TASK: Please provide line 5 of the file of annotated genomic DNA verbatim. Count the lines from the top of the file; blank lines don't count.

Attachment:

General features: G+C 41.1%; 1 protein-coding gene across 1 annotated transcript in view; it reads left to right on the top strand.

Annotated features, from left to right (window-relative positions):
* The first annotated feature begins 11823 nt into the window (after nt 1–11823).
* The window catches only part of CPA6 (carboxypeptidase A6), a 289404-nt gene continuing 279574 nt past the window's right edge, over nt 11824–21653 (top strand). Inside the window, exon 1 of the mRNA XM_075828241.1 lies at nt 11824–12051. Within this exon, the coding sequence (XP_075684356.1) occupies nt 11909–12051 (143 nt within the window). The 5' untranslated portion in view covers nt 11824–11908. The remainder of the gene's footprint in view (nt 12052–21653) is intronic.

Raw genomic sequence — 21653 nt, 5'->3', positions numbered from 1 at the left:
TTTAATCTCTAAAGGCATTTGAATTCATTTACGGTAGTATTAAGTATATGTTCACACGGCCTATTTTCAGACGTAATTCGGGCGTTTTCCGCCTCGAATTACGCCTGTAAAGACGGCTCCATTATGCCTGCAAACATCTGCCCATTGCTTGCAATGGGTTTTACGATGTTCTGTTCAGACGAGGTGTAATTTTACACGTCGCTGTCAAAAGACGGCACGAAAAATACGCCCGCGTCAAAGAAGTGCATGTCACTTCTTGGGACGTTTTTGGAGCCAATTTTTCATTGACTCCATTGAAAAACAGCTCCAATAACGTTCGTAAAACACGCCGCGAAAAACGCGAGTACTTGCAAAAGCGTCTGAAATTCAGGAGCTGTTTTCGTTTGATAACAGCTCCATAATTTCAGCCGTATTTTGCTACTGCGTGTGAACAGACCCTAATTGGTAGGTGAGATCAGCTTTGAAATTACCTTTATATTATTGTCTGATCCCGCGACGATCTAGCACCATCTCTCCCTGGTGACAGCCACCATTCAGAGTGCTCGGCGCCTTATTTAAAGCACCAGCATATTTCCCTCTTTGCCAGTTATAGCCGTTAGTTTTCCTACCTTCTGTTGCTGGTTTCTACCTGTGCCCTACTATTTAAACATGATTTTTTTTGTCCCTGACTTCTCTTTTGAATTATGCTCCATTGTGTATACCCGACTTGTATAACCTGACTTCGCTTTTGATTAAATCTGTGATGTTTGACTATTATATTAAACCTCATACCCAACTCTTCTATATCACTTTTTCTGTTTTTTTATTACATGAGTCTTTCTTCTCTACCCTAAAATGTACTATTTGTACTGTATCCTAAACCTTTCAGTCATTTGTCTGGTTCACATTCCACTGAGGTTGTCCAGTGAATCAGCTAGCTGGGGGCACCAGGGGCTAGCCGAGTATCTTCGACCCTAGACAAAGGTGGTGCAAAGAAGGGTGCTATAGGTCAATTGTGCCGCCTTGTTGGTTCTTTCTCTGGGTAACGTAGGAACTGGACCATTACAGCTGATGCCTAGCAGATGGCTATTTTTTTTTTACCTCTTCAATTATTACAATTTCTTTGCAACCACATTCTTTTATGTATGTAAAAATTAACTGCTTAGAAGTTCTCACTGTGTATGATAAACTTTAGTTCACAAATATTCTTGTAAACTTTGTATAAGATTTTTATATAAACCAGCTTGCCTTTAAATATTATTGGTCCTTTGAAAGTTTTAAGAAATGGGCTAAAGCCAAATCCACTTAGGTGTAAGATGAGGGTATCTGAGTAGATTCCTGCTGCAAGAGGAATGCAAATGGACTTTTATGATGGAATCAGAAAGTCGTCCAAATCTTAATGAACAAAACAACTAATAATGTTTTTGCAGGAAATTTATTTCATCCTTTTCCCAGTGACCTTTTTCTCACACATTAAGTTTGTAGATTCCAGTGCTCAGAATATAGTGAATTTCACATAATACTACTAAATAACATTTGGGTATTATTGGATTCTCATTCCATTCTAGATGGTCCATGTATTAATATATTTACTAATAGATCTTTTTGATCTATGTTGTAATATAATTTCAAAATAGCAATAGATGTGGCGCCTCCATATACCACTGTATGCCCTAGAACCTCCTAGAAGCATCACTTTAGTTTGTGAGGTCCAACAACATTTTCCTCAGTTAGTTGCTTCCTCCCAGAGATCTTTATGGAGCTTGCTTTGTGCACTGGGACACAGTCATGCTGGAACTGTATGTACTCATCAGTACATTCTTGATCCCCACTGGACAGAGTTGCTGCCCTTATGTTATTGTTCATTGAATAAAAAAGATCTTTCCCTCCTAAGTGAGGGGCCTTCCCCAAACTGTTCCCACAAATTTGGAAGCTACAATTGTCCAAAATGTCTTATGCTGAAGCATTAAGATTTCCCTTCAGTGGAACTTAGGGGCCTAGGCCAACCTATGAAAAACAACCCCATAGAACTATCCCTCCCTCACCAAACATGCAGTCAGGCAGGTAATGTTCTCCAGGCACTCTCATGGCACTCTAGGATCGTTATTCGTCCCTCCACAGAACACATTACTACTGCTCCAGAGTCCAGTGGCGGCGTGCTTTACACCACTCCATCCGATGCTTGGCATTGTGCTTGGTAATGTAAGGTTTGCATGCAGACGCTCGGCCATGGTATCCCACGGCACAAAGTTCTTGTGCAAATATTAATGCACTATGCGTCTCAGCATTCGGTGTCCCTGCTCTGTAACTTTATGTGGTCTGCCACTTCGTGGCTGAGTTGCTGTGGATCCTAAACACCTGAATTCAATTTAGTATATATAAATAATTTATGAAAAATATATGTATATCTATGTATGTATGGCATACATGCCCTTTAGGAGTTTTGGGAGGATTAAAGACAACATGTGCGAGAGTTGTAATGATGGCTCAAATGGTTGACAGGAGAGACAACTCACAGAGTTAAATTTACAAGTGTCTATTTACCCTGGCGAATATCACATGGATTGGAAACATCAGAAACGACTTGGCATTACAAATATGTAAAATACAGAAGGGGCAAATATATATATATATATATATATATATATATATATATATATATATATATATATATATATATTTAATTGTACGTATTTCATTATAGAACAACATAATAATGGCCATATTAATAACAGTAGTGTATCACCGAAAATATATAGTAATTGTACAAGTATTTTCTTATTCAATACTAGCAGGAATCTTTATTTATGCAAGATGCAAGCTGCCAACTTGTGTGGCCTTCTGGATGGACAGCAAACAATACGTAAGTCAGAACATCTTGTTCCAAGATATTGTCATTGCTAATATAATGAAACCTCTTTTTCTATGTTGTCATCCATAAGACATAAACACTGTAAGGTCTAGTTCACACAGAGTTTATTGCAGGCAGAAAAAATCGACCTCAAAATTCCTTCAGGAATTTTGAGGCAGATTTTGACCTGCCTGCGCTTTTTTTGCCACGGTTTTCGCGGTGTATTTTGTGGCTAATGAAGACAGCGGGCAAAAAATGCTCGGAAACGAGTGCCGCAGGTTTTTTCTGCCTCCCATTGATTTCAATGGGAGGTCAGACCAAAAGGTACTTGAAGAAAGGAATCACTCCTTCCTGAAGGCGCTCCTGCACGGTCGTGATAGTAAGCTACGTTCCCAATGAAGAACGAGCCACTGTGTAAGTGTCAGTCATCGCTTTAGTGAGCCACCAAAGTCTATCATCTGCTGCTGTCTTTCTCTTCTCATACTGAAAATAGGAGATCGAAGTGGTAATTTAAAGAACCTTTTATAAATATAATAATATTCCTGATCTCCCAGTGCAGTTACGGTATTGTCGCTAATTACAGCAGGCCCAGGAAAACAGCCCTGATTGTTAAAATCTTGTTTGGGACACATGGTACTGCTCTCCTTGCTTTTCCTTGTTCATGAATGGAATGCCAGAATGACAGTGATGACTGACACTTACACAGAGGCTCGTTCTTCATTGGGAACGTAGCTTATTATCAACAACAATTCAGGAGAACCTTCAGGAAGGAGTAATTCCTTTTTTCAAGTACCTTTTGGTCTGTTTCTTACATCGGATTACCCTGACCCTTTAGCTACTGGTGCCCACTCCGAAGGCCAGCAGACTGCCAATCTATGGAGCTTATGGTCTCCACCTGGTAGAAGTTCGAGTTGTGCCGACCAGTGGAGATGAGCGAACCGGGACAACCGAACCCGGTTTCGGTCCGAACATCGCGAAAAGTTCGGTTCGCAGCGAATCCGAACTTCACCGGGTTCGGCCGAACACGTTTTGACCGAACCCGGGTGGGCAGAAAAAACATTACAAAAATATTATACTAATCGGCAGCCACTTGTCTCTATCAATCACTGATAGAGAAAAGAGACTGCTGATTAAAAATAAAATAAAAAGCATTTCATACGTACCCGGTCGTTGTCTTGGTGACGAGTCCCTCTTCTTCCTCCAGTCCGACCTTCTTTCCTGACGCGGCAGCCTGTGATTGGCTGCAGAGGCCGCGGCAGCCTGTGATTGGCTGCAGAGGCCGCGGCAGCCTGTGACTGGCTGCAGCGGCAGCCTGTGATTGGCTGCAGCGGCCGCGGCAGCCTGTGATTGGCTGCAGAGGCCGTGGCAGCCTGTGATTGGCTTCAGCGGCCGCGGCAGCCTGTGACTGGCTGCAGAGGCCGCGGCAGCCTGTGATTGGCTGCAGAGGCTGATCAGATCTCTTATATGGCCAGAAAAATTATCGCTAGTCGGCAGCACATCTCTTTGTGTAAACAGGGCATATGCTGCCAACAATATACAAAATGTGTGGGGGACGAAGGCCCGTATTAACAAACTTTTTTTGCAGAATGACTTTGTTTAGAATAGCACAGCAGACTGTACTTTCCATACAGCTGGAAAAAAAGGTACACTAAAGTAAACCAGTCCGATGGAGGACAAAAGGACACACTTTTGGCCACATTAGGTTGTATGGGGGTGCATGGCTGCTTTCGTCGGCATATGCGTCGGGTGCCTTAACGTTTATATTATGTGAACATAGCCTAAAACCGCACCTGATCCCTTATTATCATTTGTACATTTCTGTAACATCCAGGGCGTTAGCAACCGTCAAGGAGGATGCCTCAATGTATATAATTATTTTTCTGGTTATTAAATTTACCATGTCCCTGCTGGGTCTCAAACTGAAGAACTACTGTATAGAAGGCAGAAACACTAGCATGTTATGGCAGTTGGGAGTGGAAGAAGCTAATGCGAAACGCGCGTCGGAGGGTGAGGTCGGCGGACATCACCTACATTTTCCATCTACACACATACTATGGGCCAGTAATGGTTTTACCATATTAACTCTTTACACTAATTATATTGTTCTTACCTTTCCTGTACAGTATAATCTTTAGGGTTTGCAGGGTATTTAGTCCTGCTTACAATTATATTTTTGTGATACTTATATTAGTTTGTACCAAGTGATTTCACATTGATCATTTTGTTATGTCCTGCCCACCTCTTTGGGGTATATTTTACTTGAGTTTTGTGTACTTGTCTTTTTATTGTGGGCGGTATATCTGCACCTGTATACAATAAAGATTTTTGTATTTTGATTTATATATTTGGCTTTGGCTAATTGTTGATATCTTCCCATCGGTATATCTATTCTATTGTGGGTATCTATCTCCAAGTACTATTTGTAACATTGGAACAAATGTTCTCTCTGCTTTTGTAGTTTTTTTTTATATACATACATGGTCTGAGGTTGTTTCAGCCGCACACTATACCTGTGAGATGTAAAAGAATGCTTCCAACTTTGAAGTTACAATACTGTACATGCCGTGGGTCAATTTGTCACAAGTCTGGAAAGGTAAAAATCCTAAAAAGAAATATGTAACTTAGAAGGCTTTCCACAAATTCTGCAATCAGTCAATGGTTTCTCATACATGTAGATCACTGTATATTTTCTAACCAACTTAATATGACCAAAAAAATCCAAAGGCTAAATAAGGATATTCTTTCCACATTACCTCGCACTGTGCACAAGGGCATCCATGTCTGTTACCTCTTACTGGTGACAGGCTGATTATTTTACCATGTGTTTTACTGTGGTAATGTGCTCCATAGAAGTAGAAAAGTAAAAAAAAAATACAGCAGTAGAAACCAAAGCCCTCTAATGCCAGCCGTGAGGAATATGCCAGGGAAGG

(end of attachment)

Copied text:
Raw genomic sequence — 21653 nt, 5'->3', positions numbered from 1 at the left: